You can watch full 25 minute episodes or individual clips from 11 separate programs discussing the future of news at the link below.

    http://www.newseum.org/programs/futu...ews/index.html
    And another one. Has an order been issued from above to batter RT ? I saw that a virulent opinion piece on it was published in the IT, under the guise of news. Does this mean military intervention in Syria/Iran (delete as applicable) is imminent ?

    It would be convenient for the US establishment to have a total domination of world news reporting, but it is hardly realistic to expect this to be feasible.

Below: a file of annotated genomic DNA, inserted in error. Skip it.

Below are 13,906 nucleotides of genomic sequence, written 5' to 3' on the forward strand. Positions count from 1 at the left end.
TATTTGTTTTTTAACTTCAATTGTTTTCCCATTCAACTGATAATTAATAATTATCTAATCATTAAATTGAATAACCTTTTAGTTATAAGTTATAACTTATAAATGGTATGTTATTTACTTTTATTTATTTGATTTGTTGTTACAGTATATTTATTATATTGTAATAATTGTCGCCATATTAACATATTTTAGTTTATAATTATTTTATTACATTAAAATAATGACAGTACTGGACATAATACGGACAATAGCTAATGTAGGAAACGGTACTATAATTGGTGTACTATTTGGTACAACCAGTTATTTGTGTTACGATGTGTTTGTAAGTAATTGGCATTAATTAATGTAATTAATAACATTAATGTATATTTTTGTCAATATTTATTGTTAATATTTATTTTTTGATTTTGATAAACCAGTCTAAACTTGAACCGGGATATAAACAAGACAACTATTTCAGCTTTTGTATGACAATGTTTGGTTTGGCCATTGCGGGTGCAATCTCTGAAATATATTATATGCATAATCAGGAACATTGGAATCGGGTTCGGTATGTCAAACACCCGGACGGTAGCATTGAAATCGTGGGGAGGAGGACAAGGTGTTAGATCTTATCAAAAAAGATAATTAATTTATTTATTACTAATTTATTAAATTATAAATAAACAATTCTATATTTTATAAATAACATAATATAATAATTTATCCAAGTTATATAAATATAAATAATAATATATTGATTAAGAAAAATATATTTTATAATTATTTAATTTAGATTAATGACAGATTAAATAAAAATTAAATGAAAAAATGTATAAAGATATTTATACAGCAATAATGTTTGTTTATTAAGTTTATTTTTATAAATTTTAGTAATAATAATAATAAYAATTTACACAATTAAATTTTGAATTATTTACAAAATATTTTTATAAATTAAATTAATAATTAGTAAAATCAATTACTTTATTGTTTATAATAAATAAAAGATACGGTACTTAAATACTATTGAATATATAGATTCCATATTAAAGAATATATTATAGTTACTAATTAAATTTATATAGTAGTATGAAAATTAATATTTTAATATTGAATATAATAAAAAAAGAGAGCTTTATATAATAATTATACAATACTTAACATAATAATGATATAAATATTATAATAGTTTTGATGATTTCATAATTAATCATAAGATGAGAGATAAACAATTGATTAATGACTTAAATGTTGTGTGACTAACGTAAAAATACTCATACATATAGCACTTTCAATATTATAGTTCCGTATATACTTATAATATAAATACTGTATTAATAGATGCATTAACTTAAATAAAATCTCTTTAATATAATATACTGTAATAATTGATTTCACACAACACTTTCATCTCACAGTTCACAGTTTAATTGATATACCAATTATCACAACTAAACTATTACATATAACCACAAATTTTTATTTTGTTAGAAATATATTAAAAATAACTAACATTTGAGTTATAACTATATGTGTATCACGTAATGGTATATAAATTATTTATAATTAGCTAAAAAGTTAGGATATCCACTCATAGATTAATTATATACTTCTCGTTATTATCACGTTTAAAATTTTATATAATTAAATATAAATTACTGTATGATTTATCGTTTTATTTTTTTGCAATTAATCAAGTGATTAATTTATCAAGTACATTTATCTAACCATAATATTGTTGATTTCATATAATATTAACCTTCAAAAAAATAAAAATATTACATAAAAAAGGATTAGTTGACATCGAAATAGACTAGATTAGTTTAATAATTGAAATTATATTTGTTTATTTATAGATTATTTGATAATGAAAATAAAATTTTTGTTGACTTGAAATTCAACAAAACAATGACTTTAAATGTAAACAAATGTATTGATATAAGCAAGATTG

8. #8
    Kev Bar Guest

    Default Re: Maidir Le: The Future of News

    Quote Originally Posted by C. Flower View Post
    Two knocks at RT in four posts. They must have upset someone. As though all media isn't agenda-driven.... News media is (unevenly) informative, but is always partial. RT is no different in that way from al Jazeera, Le Monde or the BBC.

    The question I asked in the OP is whether or not there really is serious degradation of the reach and cover of news reporting. This argument is being put forward by the print publishers who are under pressure, and I was at first inclined to accept it as fact. But as yet, I haven't seen evidence for it. There seems to me to be more, not less, news available.

    Of news gathered on the ground by international agencies like AP, only a very small proportion of it ever reached the public. The news we read is heavily coloured by the prejudices and assumptions of the broadcaster or publisher.